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COVID-19 CORONAVIRUS DISEASE

The COVID-19 coronavirus emerged in China in December 2019  and has since spread to more than 100 countries. Now classed as a pandemic by the World Health Organisation, the outbreak has claimed more than 10,000 lives and is having a huge impact in the affected countries.

Around 80% of people who contact the disease will recover after a mild respiratory illness. However, based on the experience so far, a significant percentage of people (20%) will develop a severe form of the disease will need long term hospitalisation with very specialised care. This poses a huge challenge to even the most sophisticated of health systems.

What is COVID-19 and how can we protect ourselves?

What is MSF doing?

In most countries where MSF works, we are coordinating with the World Health Organization and ministries of health to see how we can contribute to prevent and to tackle this in case of large numbers of COVID-19 patients.

MSF is supporting four hospitals in Italy, the world’s second worst affected country, with patient care and infection control. We are also working in Hong Kong to provide health education and mental health support to vulnerable groups . Our teams have  also submitted a proposal to the Iranian health authorities to help care for patients. Our teams have also started to work on the outbreak in Spain, Belgium and France. 

In Kenya, MSF is part of the taskforce which meets weekly to discuss preparedness and how best to respond to the outbreak. 

In the counties where we run medical programmes, we are also assisting health providers with preparedness  and in our medical facilities, we’re ensuring that infection prevention and control measures are in place, which includes setting up appropriate triage, maintaining isolation areas and providing health education.

Across the world, we are deeply concerned about the impact on people in countries with weak health systems, including places where people live in difficult situations, such as refugee camps or slums. 

MSF has projects in many of these countries and is working hard to ensure we can keep them running. We are already facing some challenges due to travel restrictions and shortages of essential supplies.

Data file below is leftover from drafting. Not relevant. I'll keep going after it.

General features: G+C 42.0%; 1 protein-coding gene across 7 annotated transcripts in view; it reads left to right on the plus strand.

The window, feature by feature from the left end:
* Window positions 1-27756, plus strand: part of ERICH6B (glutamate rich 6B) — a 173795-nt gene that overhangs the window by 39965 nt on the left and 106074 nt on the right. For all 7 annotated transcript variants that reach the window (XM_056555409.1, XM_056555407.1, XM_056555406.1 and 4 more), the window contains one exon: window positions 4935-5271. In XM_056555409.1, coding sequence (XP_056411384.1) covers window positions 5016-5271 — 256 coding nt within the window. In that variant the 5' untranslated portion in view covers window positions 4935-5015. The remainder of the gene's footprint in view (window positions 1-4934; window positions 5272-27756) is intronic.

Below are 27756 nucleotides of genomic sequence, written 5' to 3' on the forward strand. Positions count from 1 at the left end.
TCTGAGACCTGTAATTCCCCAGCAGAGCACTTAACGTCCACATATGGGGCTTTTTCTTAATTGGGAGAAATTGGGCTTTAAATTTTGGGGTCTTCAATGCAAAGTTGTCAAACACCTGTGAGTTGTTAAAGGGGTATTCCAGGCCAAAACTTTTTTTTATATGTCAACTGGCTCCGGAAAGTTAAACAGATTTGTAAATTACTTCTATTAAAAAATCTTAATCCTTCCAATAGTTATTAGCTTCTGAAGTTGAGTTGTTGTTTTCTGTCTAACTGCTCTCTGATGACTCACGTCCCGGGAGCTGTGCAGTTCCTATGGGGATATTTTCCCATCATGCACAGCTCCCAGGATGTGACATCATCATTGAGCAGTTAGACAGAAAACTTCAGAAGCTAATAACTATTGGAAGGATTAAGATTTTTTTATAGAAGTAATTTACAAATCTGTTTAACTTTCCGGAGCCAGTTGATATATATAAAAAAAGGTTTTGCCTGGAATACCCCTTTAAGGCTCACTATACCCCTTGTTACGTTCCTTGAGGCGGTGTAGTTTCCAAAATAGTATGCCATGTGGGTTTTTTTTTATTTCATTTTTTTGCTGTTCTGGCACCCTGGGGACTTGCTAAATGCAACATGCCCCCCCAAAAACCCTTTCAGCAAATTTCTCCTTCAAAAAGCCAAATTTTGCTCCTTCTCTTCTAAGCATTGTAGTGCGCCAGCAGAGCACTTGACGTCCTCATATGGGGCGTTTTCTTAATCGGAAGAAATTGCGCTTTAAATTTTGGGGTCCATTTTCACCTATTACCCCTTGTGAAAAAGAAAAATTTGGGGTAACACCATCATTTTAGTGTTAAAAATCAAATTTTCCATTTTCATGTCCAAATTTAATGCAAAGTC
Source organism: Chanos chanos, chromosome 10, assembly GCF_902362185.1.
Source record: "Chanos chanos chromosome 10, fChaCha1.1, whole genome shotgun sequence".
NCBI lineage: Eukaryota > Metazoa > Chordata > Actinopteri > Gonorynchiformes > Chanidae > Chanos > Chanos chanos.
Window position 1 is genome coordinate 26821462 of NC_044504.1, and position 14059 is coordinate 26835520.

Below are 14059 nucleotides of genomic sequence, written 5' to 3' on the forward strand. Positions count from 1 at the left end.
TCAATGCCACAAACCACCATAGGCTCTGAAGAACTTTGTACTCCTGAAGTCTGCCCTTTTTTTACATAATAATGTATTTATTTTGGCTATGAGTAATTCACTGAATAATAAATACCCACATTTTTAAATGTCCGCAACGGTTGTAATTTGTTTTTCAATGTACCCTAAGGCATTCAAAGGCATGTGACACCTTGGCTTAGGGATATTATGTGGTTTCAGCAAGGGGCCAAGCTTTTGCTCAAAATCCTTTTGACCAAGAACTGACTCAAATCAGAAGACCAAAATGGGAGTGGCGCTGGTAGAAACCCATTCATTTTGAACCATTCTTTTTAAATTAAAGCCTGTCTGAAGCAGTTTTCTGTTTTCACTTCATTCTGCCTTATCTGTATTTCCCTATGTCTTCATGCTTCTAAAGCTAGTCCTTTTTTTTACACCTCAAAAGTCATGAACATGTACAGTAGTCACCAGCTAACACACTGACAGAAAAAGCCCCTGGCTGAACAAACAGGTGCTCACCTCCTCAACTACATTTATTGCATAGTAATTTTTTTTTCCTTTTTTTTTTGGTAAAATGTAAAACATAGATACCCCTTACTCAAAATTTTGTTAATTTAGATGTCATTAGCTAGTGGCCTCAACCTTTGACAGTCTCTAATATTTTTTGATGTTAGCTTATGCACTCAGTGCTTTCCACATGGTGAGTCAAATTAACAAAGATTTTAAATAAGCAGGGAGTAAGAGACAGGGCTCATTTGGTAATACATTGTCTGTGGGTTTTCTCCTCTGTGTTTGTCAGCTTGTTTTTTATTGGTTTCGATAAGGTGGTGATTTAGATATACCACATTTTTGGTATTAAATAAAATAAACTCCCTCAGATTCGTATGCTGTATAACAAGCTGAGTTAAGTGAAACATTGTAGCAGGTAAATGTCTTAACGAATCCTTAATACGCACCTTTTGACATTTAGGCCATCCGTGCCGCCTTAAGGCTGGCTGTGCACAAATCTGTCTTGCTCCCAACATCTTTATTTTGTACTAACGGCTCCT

Our ability to scale up our work in these places to respond to COVID-19 will depend on the evolution of the outbreak and our capacity to respond.

What needs to be done?

It is clear that we must do all that we can to prevent and delay further spread of the disease. 

We also need to make sure that people can  still receive treatment for non COVID-19 related health conditions. This means ensuring that hospitals don’t become overwhelmed, that health staff can cope with the number of patients requiring intensive care and continue to provide care for other patients who need it. 

Health workers also need enough supplies of vital equipment so that they can work safely.  Any reduction in the number of healthcare staff who can treat patients will put additional pressure on already overwhelmed healthcare systems.

To ensure that all the medical tools urgently needed to respond to the outbreak are affordable and available, stakeholders such as governments, pharmaceutical companies and research organisations developing treatments, diagnostics and vaccines, should take the necessary measures to:

Prevent patents and monopolies from limiting production and affordable access

Guarantee access to repurposed drugs for patients suffering from the disease

Prioritise the availability of medical tools for protection and treatment of healthcare workers

Improve transparency and coordination, making sure an evidence based approach is put in place to continuously monitor the supply chain vulnerability on essential medical tools and adopt mitigation measures where necessary through international coordination

MORE ON OUR WORK ON COVID-19

2
Hospital installed by MSF to treat coronavirus patients in Spain. © Olmo Calvo
27/03/2020

MSF calls for no patents or profiteering on COVID-19 drugs, tests, and vaccines in pandemic

Rationing because of high prices and insufficient supply will prolong pandemic

© David Di Lorenzo/MSF
27/03/2020

Coronavirus in Cote d'Ivoire: Preparation is key to cope with the pandemic

Our teams have been working for the past 15 days to support the response to the coronavirus pandemic in Côte d'Ivoire.
 

27/03/2020

Coronaviruses in West Africa: Focus on the most vulnerable and learning from the past

Today, Sierra Leone remains the only country not  to register COVID-19 cases in West and Central Africa. 

Dr Dorian Job, MSF West Africa Programme Manager in Dakar, provides an update on the situation and priorities at this stage.

 MSF Flag ©Valérie Batselaere/MSF
25/03/2020

MSF steps up its COVID-19 response in Spain

Using its experience in managing epidemics in places with fragile health systems, MSF is stepping up its response to COVID-19 in Spain.

MSF Teams loading medical equipment to be sent to Isaphan, Iran
24/03/2020

Iran: MSF “deeply surprised” as Iranian authorities put a stop to the organisation’s Covid-19 response program